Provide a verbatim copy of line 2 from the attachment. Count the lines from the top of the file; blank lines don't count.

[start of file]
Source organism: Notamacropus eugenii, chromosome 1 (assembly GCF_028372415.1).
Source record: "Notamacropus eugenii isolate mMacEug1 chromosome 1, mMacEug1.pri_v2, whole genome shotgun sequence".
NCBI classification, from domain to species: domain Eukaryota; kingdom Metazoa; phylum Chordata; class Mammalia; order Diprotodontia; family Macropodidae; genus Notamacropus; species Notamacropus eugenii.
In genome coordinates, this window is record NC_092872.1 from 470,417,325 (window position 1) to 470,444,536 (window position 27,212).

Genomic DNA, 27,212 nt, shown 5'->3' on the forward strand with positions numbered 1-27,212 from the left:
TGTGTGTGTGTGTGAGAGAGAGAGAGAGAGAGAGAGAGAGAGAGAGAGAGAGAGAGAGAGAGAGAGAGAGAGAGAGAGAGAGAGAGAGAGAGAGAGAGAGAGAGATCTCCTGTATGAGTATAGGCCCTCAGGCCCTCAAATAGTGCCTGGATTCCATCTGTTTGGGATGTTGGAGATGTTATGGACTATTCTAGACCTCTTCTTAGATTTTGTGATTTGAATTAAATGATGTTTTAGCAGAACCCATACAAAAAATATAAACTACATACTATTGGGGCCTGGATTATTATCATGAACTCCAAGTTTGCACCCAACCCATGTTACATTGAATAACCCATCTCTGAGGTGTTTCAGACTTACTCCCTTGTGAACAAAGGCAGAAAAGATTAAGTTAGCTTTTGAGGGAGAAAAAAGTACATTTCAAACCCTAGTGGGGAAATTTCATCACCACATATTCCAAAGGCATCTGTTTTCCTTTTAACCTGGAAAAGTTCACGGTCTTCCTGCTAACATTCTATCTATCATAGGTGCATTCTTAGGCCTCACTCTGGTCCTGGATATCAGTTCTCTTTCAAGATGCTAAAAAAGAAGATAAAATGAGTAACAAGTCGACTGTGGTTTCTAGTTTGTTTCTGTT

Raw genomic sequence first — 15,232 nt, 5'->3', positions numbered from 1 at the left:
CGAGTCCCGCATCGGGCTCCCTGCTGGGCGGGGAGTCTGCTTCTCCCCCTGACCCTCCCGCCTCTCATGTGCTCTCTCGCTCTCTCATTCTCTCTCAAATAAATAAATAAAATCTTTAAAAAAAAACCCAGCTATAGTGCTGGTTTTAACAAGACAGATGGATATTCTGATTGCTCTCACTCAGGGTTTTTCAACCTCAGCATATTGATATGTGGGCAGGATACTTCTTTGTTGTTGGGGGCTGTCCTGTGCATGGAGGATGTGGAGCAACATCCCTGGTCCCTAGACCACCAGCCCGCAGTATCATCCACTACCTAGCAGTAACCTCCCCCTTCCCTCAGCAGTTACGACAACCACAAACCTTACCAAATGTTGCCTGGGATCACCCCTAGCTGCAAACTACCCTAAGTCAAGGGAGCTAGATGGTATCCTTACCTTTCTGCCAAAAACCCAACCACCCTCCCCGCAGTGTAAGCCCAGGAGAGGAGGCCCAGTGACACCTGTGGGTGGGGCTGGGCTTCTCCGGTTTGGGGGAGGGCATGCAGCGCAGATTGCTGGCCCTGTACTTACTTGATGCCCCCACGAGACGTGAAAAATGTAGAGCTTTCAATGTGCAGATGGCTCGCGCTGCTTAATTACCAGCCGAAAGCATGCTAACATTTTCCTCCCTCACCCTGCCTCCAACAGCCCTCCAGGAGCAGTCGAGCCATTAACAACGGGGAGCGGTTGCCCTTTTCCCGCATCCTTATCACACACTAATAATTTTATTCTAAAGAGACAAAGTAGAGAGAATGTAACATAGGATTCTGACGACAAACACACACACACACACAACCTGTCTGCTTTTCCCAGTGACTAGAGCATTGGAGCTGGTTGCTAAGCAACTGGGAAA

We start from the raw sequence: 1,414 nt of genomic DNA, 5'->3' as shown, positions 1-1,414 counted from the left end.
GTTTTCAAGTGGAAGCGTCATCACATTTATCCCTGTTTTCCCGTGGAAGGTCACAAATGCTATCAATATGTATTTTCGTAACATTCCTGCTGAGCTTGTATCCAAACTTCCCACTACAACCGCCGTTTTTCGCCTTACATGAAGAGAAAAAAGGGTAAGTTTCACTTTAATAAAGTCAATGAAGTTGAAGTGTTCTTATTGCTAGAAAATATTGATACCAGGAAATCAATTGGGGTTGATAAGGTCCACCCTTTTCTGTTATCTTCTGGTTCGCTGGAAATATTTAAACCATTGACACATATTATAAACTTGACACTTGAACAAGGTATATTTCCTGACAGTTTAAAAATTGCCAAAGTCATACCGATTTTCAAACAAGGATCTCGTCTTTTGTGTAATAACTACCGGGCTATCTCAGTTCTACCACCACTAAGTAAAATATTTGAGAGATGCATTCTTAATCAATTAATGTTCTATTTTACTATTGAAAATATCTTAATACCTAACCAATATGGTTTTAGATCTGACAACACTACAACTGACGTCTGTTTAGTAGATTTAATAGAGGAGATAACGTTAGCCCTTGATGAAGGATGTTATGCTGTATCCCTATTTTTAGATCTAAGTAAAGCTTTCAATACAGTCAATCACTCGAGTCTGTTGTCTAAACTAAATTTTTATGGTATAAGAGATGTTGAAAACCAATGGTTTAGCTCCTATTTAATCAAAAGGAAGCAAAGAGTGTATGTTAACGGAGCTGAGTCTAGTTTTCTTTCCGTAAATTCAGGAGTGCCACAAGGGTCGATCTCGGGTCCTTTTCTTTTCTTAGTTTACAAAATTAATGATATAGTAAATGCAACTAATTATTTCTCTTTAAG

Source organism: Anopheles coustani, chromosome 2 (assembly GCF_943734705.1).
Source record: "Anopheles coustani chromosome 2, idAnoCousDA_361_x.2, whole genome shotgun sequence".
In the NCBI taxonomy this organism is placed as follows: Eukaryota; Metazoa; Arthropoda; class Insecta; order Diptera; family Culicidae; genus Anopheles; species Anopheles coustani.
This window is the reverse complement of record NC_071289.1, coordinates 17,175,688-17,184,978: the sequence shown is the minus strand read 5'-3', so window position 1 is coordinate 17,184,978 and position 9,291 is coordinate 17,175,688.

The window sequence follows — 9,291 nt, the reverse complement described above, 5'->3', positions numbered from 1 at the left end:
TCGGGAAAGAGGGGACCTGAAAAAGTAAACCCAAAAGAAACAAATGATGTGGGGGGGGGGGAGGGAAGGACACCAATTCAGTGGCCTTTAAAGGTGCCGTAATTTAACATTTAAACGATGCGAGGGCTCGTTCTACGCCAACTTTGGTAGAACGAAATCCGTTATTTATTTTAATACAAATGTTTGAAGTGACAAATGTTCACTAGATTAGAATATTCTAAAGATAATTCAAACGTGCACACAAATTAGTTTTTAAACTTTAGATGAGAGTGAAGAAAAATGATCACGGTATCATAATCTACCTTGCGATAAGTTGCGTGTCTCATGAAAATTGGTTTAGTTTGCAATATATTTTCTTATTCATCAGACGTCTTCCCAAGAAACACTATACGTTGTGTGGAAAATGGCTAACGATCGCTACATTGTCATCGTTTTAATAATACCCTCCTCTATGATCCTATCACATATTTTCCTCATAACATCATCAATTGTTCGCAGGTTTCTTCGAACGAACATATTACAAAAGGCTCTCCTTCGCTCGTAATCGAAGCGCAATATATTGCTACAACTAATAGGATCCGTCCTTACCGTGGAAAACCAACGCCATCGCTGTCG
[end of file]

Source record: "Notamacropus eugenii isolate mMacEug1 chromosome 1, mMacEug1.pri_v2, whole genome shotgun sequence".